He added that he looks forward to "collaborating with President Biden in the important work ahead to assist our communities as we recover from the pandemic, ensure every American has access to a good paying job and quality education, and tackling the existential threat of climate change.”
Neguse's weighted score of 3.509 was twice as high as the last Congress's second-most effective Coloradan, former U.S. Rep. Scott Tipton. The Cortez Republican scored 1.749 and was the only other member of the House delegation who "exceeded" expectations, according to another set of calculations performed by the report's authors.
Tipton, who was defeated in a primary last year by political newcomer Lauren Boebert, ranked as the 11th most effective House Republican, with high marks for legislation involving housing, public lands and energy.
The study ranked former U.S. Sen. Cory Gardner as the 10th most effective Republican senator, aligning with similar rankings on other reports touted by Gardner in campaign ads last year — but voters also sent him packing.
Gardner, who was in the majority in the Senate, wound up with a 1.840 score for the last Congress — the highest score he achieved during the three congresses that made up his six-year term — after sponsoring high-profile legislation including the Great American Outdoors Act and a bill to create a national three-digit suicide prevention hotline.
None of the other Coloradans finished the just-completed 116th Congress with a score above the median 1.0.
Among the majority Democrats in the House, Ed Perlmutter scored 0.861, Diana DeGette scored 0.772 and Jason Crow scored 0.557. House Republicans Doug Lamborn scored 0.386 and Ken Buck scored 0.159.
Gardner's Democratic counterpart, U.S. Sen. Michael Bennet, landed near the bottom of his party's ranks, coming in 41st of 45 Senate Democrats with a score of 0.270.
Neguse didn't just turn in a standout performance in the last Congress. Although the scores don't precisely compare across the years — Congress used to get a lot more done than it has in recent years — the center found that he was the third-most effective Colorado lawmaker in the last decade.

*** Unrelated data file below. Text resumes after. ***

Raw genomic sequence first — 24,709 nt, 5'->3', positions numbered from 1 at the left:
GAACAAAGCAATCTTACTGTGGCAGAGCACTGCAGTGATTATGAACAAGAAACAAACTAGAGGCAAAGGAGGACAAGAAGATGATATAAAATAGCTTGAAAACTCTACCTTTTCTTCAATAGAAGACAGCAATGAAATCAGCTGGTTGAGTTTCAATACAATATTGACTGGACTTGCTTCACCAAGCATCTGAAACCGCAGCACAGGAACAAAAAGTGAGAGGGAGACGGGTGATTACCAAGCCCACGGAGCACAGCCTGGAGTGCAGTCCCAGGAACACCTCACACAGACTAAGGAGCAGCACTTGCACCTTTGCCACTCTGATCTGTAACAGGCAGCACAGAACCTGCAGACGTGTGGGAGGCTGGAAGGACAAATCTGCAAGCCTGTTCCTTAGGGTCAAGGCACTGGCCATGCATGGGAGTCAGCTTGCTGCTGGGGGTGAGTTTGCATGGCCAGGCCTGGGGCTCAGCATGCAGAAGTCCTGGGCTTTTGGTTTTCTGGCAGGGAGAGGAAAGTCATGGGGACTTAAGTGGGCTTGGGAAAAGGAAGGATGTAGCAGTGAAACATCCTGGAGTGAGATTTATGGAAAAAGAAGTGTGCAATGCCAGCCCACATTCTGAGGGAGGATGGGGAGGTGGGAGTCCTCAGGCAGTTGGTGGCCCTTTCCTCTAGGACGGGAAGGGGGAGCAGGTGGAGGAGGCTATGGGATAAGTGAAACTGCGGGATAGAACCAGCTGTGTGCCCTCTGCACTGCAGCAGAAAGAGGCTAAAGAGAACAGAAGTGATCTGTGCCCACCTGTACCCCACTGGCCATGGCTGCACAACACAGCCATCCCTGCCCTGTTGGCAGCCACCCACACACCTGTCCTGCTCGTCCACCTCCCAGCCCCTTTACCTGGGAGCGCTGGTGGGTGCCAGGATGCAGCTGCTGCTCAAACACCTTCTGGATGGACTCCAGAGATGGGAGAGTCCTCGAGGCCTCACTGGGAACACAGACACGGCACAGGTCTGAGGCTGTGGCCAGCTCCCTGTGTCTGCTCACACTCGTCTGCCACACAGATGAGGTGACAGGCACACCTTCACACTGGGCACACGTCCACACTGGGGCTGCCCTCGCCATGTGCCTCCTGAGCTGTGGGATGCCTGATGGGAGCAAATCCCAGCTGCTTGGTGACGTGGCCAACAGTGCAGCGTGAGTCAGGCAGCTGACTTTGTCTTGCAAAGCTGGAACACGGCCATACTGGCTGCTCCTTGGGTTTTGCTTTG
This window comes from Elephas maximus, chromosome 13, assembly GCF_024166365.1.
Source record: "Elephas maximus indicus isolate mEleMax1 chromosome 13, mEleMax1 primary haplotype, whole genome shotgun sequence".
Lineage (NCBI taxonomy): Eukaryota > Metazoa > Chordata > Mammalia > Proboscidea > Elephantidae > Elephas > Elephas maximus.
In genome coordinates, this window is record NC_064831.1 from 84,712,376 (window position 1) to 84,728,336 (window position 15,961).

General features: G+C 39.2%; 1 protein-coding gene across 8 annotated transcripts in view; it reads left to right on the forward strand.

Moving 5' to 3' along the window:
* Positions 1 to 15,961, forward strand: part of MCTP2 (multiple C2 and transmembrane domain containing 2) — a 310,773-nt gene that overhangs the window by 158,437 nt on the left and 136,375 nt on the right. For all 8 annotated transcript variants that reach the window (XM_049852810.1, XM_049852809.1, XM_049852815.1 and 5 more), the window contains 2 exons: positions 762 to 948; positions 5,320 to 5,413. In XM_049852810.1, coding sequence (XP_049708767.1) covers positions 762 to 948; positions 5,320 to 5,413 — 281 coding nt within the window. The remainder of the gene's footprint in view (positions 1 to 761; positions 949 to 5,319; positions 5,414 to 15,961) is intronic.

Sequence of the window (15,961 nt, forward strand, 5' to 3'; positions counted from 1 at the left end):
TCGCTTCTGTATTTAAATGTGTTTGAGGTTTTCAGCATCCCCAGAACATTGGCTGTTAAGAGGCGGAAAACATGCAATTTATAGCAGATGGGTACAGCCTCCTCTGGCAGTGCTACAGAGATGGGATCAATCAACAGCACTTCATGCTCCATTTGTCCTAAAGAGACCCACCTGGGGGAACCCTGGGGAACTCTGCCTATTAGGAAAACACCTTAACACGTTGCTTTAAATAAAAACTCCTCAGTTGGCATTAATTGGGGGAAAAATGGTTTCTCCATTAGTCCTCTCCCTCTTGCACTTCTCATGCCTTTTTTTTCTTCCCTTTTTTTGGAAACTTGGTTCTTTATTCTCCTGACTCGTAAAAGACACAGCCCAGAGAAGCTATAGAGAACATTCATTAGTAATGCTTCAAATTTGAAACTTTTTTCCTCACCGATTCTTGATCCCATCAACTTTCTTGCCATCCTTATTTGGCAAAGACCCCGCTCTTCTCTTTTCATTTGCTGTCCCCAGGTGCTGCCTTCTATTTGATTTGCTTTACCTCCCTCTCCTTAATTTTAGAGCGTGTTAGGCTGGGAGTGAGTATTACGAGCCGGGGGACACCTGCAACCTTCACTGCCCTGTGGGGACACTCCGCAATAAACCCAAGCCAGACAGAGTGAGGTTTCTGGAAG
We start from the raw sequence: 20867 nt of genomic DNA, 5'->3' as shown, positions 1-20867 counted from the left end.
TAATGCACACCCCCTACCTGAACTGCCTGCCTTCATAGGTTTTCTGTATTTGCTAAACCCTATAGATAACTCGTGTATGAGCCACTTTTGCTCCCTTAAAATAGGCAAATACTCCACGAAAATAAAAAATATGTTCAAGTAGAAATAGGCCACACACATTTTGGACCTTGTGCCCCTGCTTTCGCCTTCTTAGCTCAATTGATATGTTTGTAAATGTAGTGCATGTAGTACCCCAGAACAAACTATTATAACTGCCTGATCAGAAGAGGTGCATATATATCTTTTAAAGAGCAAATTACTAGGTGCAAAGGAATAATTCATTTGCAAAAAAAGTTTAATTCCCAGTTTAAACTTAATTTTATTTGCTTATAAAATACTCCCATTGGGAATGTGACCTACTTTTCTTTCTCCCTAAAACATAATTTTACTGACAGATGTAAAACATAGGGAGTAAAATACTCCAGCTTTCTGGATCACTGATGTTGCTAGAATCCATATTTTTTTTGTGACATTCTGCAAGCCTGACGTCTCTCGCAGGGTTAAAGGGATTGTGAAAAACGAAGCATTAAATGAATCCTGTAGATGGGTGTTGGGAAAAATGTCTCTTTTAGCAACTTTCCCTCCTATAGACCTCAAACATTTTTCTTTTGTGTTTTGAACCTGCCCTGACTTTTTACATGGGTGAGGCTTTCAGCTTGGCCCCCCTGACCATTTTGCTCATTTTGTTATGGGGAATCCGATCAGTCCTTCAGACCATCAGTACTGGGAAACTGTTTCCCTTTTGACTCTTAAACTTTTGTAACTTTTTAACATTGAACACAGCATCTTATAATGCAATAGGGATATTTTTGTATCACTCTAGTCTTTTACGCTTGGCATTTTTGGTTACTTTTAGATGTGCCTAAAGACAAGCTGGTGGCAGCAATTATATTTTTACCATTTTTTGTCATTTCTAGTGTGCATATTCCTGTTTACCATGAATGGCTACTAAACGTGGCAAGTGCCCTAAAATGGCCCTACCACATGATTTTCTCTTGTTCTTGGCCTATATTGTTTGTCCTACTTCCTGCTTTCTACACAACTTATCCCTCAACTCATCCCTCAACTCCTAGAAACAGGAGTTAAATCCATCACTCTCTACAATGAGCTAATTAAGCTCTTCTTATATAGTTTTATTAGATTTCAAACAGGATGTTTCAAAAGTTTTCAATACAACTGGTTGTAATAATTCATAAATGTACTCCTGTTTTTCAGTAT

The two members of the Colorado delegation who legislated more effectively than Neguse over the last five congresses, at least according to the Center for Effective Lawmaking's measure, both lost their bids for re-election soon after their triumphs.
One of them was Tipton, who topped the delegation's effectiveness ranks in the 115th Congress, from 2017-2018, with a score of 3.988. That was good enough to earn him a rank as the eighth-most effective House Republican for the period.
The most effective Coloradan since 2010, however, was former U.S. Rep. Mike Coffman, an Aurora Republican, who scored 4.368 in the 113th Congress, from 2013-2014, and finished in 11th place among House Republicans. Coffman lost his re-election race to Crow in 2018 but rebounded the next year to win election as Aurora mayor.
It turns out that more effective lawmakers have a harder time winning re-election than ineffective lawmakers, according to a January 2019 paper, though any correlation is minor.
Neguse, who won his first and second terms representing the heavily Democratic 2nd CD by around 26 percentage points each time — running against little known Republicans Peter Yu and Charles Winn, respectively — could be the exception that proves the rule.
The Center for Effective Lawmaking has collected data going back almost 50 years, to the 93rd Congress, which ran from 1973-1974.
Over that stretch, the Colorado lawmaker with the highest legislative effectiveness score was U.S. Rep. Tim Wirth in the 97th Congress, from 1981-1982. The Boulder Democrat's score of 6.630, though, was only good enough to earn 11th place among House Democrats during what turned out to be an exceptionally productive era of lawmaking.
Wirth, who served six terms in the House before serving one term in the Senate, also had the second-highest effectiveness score posted by a Colorado lawmaker, with 5.420 in the 98th Congress, when he ranked 13th among House Democrats.